12. Moyamoya disease associated with antiphospholipid syndrome

    Directory of Open Access Journals (Sweden)

    Mahmut Abuhandan


    Full Text Available Moyamoya (MMD is a disease that often involves the vascular structures of anterior cerebral circulation, particularly the proximal segments of anterior and middle cerebral arteries. The etiology of the disease is unknown. MMD often presents with cerebral ischemia and rarely with cerebral hemorrhage. The pathology is termed Moyamoya syndrome (MMS when the pathological cerebral angiography findings are accompanied by meningitis, neurofibromatosis, neoplasm, Down syndrome or polycystic kidney disease. Autoimmune diseases including Graves’ disease, Behcet’s disease and antiphospholipid syndrome might also lead to the development of MMS. In this manuscript, we presented an interesting case of MMD associated with antiphospholipid syndrome, which is quite a rare cause of acute cerebral infarction in childhood

  13. Human Disease Insight: An integrated knowledge-based platform for disease-gene-drug information. (United States)

    Tasleem, Munazzah; Ishrat, Romana; Islam, Asimul; Ahmad, Faizan; Hassan, Md Imtaiyaz


    The scope of the Human Disease Insight (HDI) database is not limited to researchers or physicians as it also provides basic information to non-professionals and creates disease awareness, thereby reducing the chances of patient suffering due to ignorance. HDI is a knowledge-based resource providing information on human diseases to both scientists and the general public. Here, our mission is to provide a comprehensive human disease database containing most of the available useful information, with extensive cross-referencing. HDI is a knowledge management system that acts as a central hub to access information about human diseases and associated drugs and genes. In addition, HDI contains well-classified bioinformatics tools with helpful descriptions. These integrated bioinformatics tools enable researchers to annotate disease-specific genes and perform protein analysis, search for biomarkers and identify potential vaccine candidates. Eventually, these tools will facilitate the analysis of disease-associated data. The HDI provides two types of search capabilities and includes provisions for downloading, uploading and searching disease/gene/drug-related information. The logistical design of the HDI allows for regular updating. The database is designed to work best with Mozilla Firefox and Google Chrome and is freely accessible at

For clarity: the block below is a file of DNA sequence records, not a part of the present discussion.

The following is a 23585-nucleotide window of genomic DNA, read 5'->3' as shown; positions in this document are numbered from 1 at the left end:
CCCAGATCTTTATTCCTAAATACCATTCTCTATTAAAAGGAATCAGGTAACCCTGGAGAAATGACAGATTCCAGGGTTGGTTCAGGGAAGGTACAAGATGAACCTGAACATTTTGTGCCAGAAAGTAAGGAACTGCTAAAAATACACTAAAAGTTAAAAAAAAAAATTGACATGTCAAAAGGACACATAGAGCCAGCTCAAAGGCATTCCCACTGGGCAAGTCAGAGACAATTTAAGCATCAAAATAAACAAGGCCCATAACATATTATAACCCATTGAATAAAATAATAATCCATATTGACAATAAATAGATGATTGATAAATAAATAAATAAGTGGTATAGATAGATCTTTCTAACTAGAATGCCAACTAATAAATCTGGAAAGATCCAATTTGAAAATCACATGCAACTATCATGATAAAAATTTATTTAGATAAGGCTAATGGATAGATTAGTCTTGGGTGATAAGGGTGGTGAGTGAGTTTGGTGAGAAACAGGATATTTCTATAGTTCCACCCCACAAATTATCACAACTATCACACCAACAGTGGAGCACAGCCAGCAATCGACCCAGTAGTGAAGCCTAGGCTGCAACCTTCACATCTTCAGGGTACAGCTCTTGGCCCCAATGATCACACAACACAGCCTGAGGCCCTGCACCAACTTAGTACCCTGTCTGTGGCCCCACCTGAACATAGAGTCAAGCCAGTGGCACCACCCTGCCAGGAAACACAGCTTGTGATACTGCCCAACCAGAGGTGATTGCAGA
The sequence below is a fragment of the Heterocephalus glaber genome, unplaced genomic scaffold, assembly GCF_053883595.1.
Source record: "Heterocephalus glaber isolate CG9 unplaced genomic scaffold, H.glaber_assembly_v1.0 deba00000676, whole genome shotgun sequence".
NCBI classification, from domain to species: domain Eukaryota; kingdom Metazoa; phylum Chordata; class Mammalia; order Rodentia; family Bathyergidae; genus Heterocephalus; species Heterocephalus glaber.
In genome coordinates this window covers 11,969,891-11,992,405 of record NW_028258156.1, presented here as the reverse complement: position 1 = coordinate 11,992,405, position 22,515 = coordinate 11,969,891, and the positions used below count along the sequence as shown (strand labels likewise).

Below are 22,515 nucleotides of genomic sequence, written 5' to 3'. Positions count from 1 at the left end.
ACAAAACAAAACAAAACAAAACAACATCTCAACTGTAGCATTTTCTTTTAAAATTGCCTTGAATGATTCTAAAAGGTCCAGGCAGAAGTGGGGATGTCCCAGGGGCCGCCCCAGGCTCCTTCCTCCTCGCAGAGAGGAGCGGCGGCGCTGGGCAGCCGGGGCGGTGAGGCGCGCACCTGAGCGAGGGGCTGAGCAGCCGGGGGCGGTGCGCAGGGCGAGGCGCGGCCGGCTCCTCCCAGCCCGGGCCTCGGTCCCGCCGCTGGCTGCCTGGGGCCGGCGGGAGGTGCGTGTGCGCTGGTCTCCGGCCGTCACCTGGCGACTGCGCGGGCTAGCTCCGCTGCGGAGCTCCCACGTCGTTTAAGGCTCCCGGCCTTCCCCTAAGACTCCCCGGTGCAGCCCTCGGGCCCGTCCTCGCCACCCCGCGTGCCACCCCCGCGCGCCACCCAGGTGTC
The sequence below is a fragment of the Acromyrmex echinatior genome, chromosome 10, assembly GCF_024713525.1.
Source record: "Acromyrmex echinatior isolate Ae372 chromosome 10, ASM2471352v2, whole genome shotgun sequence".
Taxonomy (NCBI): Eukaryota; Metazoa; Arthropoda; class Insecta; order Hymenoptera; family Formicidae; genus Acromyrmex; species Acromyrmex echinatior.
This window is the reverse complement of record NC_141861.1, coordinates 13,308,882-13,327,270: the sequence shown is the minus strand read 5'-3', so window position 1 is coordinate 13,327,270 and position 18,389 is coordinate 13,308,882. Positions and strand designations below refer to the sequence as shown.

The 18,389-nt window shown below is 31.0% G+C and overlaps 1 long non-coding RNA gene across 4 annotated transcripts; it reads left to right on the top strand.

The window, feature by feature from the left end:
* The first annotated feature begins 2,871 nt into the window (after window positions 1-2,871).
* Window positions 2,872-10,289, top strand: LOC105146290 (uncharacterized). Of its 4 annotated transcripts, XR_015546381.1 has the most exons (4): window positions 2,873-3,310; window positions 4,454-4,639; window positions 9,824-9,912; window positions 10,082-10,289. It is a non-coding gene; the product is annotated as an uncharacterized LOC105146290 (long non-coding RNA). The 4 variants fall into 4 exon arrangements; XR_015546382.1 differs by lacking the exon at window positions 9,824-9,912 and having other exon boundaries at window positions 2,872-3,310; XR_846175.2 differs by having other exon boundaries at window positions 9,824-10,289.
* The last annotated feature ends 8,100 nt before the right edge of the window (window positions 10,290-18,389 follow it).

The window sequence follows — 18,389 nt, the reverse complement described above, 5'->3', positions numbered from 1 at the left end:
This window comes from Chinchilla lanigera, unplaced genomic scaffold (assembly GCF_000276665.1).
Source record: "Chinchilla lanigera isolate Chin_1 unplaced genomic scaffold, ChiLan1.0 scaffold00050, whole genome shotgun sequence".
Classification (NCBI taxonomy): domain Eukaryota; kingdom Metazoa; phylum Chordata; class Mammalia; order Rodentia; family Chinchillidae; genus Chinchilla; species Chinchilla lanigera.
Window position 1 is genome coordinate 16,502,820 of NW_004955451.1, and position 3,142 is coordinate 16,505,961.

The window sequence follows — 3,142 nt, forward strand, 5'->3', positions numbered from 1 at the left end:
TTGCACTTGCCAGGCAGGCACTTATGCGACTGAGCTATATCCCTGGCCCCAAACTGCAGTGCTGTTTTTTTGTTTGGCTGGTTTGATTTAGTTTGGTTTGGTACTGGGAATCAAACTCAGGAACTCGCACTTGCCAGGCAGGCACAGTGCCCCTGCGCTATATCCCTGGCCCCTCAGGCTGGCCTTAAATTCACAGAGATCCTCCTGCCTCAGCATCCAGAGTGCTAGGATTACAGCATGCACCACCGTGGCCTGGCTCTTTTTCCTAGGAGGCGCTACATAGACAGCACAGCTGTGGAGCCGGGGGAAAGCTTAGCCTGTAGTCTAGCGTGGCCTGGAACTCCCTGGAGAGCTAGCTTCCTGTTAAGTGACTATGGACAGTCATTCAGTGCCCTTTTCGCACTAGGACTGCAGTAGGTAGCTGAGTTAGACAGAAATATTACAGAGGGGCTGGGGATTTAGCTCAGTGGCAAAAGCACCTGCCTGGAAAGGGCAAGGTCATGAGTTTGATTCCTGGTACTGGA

14. Are human endogenous retroviruses triggers of autoimmune diseases?

    DEFF Research Database (Denmark)

    Nexø, Bjørn A; Villesen, Palle; Nissen, Kari K


    Autoimmune diseases encompass a plethora of conditions in which the immune system attacks its own tissue, identifying them as foreign. Multiple factors are thought to contribute to the development of immune response to self, including differences in genotypes, hormonal milieu, and environmental...... manner. In this study by means of genetic epidemiology, we have searched for the involvement of endogenous retroviruses in three selected autoimmune diseases: multiple sclerosis, type 1 diabetes mellitus, and rheumatoid arthritis. We found that at least one human endogenous retroviral locus...... was associated with each of the three diseases. Although there was a significant overlap, most loci only occurred in one of the studied disease. Remarkably, within each disease, there was a statistical interaction (synergy) between two loci. Additional synergy between retroviral loci and human lymphocyte...

  15. Turtle-associated human salmonellosis.

    NARCIS (Netherlands)

    Stam, F.; Romkens, TE; Hekker, TA; Smulders, Y.M.


    A patient who bred exotic turtles as a hobby presented with 2 episodes of severe diarrhea, the second of which was proven to be caused by turtle-associated salmonellosis that was contracted during treatment with a proton-pump inhibitor. The literature about reptile-associated salmonellosis is briefl

  16. Criteria for Environmentally Associated Autoimmune Diseases (United States)

    Pollard, K. Michael; Parks, Christine G.; Germolec, Dori R.; Leung, Patrick S.C.; Selmi, Carlo; Humble, Michael C.; Rose, Noel R.